Hue Shifting Videos

Digital signage looks best when you have video, but video has costs: design, rendering, storage, retrieval, etc. I picked up a little trick to turn one video into hundreds – changing the hue of the video on the fly during playback.

How It Works

You can take advantage of the CSS property mix-blend-mode to apply Photoshop-like blends to any HTML element (in browsers that support it). CSS-Tricks has a great overview of this property and all of the values it can take.

Essentially, the mix-blend-mode changes how an HTML element should blend with its background. A common use is to make sure text is visible on top of an image with light and dark backgrounds. You can also use it to create filters, a la Instagram. But my usage has been primarily to change the color of a monochromatic video on the fly; changing a generic blue background to any color, matching the client’s branding.

Hue Shifted Video
The video is of blue circles; on top, an empty red div, with the css ‘mix-blend-mode’ property set to ‘hue’. Click for a live demo on CodePen.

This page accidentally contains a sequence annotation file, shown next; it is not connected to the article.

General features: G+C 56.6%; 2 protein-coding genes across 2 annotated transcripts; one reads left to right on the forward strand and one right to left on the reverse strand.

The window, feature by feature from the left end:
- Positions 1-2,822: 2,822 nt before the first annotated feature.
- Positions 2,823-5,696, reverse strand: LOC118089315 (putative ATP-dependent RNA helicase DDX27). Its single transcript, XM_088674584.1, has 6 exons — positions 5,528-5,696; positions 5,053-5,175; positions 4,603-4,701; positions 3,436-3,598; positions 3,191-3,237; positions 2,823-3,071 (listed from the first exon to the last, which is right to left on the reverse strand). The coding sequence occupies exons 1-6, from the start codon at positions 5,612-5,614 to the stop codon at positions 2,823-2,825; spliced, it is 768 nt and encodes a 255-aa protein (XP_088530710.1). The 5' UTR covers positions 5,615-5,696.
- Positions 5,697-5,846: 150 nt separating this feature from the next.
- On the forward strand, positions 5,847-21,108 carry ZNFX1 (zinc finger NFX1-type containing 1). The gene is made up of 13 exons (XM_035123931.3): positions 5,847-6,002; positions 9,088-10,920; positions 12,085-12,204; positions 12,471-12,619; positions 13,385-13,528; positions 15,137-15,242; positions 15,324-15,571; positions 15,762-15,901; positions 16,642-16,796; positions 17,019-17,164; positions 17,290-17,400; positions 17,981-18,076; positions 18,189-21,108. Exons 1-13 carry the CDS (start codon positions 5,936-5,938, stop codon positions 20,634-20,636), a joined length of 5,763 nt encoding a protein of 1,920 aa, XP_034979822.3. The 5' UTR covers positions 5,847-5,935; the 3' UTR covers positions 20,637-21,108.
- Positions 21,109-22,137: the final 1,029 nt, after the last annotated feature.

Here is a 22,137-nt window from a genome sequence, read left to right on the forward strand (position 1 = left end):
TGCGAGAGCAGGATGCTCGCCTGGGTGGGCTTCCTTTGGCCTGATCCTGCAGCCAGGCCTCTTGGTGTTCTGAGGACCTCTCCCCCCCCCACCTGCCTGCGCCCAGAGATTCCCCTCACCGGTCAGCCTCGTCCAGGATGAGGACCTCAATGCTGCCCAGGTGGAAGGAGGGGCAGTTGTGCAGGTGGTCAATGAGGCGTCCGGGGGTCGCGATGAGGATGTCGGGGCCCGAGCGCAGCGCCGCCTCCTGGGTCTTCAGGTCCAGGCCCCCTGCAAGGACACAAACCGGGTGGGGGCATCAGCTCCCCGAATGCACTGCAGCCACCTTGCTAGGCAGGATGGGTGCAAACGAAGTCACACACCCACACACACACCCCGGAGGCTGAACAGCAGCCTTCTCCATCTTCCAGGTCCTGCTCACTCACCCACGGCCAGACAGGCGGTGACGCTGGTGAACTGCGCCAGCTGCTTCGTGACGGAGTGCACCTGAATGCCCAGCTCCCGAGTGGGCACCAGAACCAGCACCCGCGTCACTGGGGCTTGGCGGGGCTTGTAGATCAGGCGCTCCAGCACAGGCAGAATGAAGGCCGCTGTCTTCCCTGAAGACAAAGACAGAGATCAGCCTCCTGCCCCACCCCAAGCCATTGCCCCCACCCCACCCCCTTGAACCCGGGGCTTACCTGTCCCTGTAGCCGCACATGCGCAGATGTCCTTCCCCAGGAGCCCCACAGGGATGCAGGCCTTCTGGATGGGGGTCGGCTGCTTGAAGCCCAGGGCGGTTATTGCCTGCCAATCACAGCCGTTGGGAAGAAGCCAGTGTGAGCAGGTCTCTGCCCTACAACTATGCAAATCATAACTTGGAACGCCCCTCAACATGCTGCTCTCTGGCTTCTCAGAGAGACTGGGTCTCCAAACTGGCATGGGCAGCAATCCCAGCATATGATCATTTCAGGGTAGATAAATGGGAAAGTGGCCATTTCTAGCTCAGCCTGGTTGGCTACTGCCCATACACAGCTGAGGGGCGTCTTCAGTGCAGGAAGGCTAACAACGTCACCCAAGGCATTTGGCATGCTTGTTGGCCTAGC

The CSS here is very simple. Just create an empty div, and position it on top of the video (ideally the full video, not just a portion). Then, just two lines of extra CSS:

div {
  mix-blend-mode:hue;
  background-color:red;
}

Change the background to anything – a solid color, a gradient, an image, or even another video. You can set the opacity of the color (or media) too, to change how far from the original you need to change the hue.

This has saved us a lot of renders, storage, and downloads, and increased the number of color variations we can reasonably provide to our clients. The only cost was a slight learning curve in making sure we stuck to a single hue in the originals.

Limitations

  • Browser support
  • Processing power / GPU. Depending on the size of the video, this could be very taxing on the CPU / GPU.
  • Hardware – ChromeOS has no problem running this demo on a ChromeBook or ChromeBox – but the new ChromeBits ignore the mix-blend-mode property entirely. Even though it’s identical software, Chrome essentially kneecaps itself on inferior hardware. Good for users, bad for you.
  • The video itself. A monochromatic video will look great, but videos with even a splash of alternate color, or a logo, will be reduced to a single hue

Header photograph by Dennis Jarvis, licensed under Creative Commons

1 Comment


  1. I’ve actually depreciated this method in my code (for now), as we try to target Chromebits (which this currently fails on). Note that the problem isn’t mix-blend-mode – but mix-blend-mode with a video.

    Reply

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